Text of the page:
Community
cancel
Showing results for 
Search instead for 
Did you mean: 
piet_de_weer
Beginner
80 Views

Performance degradation upgrading from 10.1 to 2015

After some bad experience a while ago when trying to upgrade to icc 13, I've been trying version XE 2015. But again, I'm seeing a loss in performance. This time I've been looking into it with VTune, and what I see doesn't really make sense.

First, IPP. The new IPP (8.2, coming from 6.1) seems to be almost twice as fast, which gives a considerable boost in performance. Great!

Then my code. Most of the functions in it have roughly the same performance with Intel compiler 10.1 and XE2015. There are a few where I see a big improvement (upto a factor 4), but also a few where I see a big degradation, and unfortunately that happens in what already was one of the heaviest functions in my code.

Now I have been trying to optimize this really heavy function, and I managed to get rid of a number of memory accesses and reduce the code by a few instructions. With these optimizations, the new code is several instructions smaller than what the 10.1 compiler generated. The number of memory accesses is down from 11 to 7. Still, I'm seeing a factor 2.5 reduction in speed.

There's something else. I have 2 nearly-identical versions of this function in my code. One version does the same thing as the one that I've profiled, except for a single step, which is also visible in the assembly code where a single memory write is gone - except for that it's identical. Now, that function - again, identical except that one instruction is removed - is also slow in the old compiler. (?)

Can there be anything that I'm missing in the conversion from 10.1 to XE 2015? Something like "Flush denormals to 0" (which is enabled). Looking at the assembly code it should really be faster, but for some reason it's not.

0 Kudos
3 Replies
SergeyKostrov
Valued Contributor II
80 Views

>>...Can there be anything that I'm missing in the conversion from 10.1 to XE 2015? Yes, there are lots of things which need to be taken into account. However, your description is Too generic and you need to be more specific when describing your problems.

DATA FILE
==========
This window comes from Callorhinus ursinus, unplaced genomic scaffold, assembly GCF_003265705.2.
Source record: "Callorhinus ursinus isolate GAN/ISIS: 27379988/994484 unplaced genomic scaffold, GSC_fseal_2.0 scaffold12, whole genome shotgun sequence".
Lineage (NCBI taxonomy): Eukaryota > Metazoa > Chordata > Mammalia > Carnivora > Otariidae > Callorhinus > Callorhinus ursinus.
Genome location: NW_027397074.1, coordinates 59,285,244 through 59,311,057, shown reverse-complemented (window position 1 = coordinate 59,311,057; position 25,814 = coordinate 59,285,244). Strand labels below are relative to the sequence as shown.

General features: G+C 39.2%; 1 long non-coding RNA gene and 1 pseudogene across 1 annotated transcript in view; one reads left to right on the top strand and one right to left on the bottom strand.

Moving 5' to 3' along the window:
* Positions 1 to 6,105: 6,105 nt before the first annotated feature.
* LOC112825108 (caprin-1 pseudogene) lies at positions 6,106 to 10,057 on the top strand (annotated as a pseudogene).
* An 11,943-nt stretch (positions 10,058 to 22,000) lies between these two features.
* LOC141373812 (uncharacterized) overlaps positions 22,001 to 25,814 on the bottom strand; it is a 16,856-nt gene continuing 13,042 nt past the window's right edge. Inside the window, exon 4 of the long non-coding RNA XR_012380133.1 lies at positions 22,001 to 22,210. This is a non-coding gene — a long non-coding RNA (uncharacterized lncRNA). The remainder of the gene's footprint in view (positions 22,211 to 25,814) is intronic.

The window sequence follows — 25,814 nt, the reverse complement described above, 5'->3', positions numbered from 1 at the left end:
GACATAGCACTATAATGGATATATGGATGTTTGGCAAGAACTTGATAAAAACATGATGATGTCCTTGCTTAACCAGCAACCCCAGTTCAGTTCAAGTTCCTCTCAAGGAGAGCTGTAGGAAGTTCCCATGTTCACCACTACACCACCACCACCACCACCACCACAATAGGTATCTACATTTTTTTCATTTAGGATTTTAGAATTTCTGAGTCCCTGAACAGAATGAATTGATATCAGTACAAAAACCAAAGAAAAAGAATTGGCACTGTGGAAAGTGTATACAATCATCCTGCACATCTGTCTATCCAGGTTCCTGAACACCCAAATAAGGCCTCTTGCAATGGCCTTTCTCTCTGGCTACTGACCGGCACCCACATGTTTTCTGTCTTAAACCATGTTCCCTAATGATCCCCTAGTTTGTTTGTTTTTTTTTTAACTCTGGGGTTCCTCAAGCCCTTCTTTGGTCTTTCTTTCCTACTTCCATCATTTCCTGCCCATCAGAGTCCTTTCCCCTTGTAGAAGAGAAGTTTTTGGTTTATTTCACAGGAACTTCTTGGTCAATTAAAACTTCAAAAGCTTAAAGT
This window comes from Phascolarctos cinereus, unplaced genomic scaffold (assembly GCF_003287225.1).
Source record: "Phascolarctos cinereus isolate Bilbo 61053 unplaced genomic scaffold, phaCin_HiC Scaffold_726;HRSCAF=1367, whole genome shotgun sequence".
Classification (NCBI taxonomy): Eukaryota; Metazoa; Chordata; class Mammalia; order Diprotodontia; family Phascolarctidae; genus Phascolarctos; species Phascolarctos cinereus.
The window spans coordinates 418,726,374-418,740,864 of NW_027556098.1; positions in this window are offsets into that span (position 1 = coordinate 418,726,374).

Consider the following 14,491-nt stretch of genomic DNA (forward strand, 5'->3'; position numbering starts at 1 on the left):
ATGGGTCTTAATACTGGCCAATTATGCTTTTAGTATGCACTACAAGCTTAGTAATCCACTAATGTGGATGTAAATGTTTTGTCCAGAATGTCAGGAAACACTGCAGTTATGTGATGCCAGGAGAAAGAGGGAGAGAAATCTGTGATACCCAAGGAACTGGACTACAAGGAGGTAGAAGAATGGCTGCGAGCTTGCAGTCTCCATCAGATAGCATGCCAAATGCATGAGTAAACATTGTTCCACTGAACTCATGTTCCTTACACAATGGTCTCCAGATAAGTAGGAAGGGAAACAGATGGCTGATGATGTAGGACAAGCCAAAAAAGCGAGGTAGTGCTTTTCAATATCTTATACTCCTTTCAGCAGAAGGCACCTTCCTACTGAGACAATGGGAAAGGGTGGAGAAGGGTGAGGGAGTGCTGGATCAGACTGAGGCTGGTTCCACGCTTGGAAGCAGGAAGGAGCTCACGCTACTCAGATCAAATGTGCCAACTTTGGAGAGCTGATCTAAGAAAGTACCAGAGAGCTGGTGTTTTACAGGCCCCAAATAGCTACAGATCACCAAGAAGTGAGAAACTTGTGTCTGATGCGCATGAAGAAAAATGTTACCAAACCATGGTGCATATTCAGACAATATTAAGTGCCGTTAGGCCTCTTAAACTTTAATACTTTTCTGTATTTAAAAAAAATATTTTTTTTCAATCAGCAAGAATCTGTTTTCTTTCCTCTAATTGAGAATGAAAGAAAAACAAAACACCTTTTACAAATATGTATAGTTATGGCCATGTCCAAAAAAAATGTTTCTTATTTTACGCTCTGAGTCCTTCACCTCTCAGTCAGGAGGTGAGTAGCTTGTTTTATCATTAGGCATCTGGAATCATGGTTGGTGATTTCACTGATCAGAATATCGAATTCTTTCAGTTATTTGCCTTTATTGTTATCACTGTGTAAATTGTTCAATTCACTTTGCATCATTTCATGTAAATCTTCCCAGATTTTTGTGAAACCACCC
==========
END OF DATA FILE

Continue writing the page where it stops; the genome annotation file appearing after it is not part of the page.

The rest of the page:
jimdempseyatthecove
Black Belt
80 Views

Have you checked for memory alignment differences (cache line splits) and/or cache eviction differences (or hit difference).

Jim Dempsey

TimP
Black Belt
80 Views

As you seem to be grasping for straws, here's one I discovered after months of confusion:

When I build a parallel job (OpenMP or Cilk(tm) Plus) with Intel compilers, if I run with HyperThread enabled (no BIOS option to disable it on my Ultrabook), with default numbers of threads or workers, subsequent single thread regions take about 30% longer than they do when I set the number of threads to number of cores.   This effect seems to be peculiar to the recent Intel development tools;  gcc builds run OK when using hyperthreads and don't slow down the serial regions.

Another effect which doesn't appear well documented:  the default where the compiler chooses the amount of unrolling isn't as effective for me as specifying unrolling.  XE 2015 has fixed a number of cases where unrolling caused time to be wasted in remainder loops, so I usually start with /Qunroll4.  Past compiler updates often seemed to require changing unroll options.

This week I was doing a lot of VTune analysis on code which (we suspect) was generated using ICL as a back end.  We didn't have available source code or the intervening tool.  VTune quoted a lot of front end bound performance penalties which may be associated with non-vector code with no unrolling.

You didn't say which platform you are testing and whether it's the same one with same ISA target for both compiler versions.  Even on the corei7 platform, which is fairly old and doesn't have any 256-bit hardware data types, current compilers often get a big advantage from 32-byte data alignment.

Reply